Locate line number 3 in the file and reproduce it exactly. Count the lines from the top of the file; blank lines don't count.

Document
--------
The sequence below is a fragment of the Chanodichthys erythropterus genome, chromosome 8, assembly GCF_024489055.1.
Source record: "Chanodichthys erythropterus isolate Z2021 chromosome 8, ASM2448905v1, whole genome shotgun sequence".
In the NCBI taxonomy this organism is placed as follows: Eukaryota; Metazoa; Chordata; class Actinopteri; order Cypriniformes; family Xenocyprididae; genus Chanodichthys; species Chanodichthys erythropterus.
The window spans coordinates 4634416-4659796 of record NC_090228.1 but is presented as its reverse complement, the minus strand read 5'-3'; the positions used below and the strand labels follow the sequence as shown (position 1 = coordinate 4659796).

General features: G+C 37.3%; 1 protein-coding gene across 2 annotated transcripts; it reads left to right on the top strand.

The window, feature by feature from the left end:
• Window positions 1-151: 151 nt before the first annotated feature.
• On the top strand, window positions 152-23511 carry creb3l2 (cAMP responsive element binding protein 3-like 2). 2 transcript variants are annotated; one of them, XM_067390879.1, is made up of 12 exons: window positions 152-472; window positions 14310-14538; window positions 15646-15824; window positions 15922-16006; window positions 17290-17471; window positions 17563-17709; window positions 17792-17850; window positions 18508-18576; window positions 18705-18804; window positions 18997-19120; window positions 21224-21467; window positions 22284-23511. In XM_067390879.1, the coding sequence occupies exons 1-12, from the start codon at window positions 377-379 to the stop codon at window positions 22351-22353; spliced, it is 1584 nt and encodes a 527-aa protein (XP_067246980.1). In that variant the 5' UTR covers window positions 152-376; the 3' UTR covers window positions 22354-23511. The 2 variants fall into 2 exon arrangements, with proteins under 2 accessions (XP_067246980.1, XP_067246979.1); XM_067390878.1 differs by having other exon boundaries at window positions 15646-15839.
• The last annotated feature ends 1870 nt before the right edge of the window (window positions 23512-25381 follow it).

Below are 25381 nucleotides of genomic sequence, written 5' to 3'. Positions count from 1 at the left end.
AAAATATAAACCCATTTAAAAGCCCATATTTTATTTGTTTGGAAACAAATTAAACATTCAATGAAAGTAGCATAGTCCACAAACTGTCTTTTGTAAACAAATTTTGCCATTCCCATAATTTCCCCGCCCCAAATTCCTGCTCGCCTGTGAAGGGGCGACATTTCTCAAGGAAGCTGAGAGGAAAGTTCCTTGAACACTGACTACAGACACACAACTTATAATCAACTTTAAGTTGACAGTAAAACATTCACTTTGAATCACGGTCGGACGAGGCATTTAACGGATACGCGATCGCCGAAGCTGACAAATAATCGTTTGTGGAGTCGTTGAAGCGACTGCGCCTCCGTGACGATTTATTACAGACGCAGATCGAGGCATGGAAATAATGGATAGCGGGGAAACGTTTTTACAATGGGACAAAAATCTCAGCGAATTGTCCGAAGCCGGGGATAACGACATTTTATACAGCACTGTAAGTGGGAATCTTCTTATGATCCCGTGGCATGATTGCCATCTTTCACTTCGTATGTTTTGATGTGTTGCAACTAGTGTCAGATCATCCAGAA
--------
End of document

In the NCBI taxonomy this organism is placed as follows: Eukaryota; Metazoa; Chordata; class Actinopteri; order Cypriniformes; family Xenocyprididae; genus Chanodichthys; species Chanodichthys erythropterus.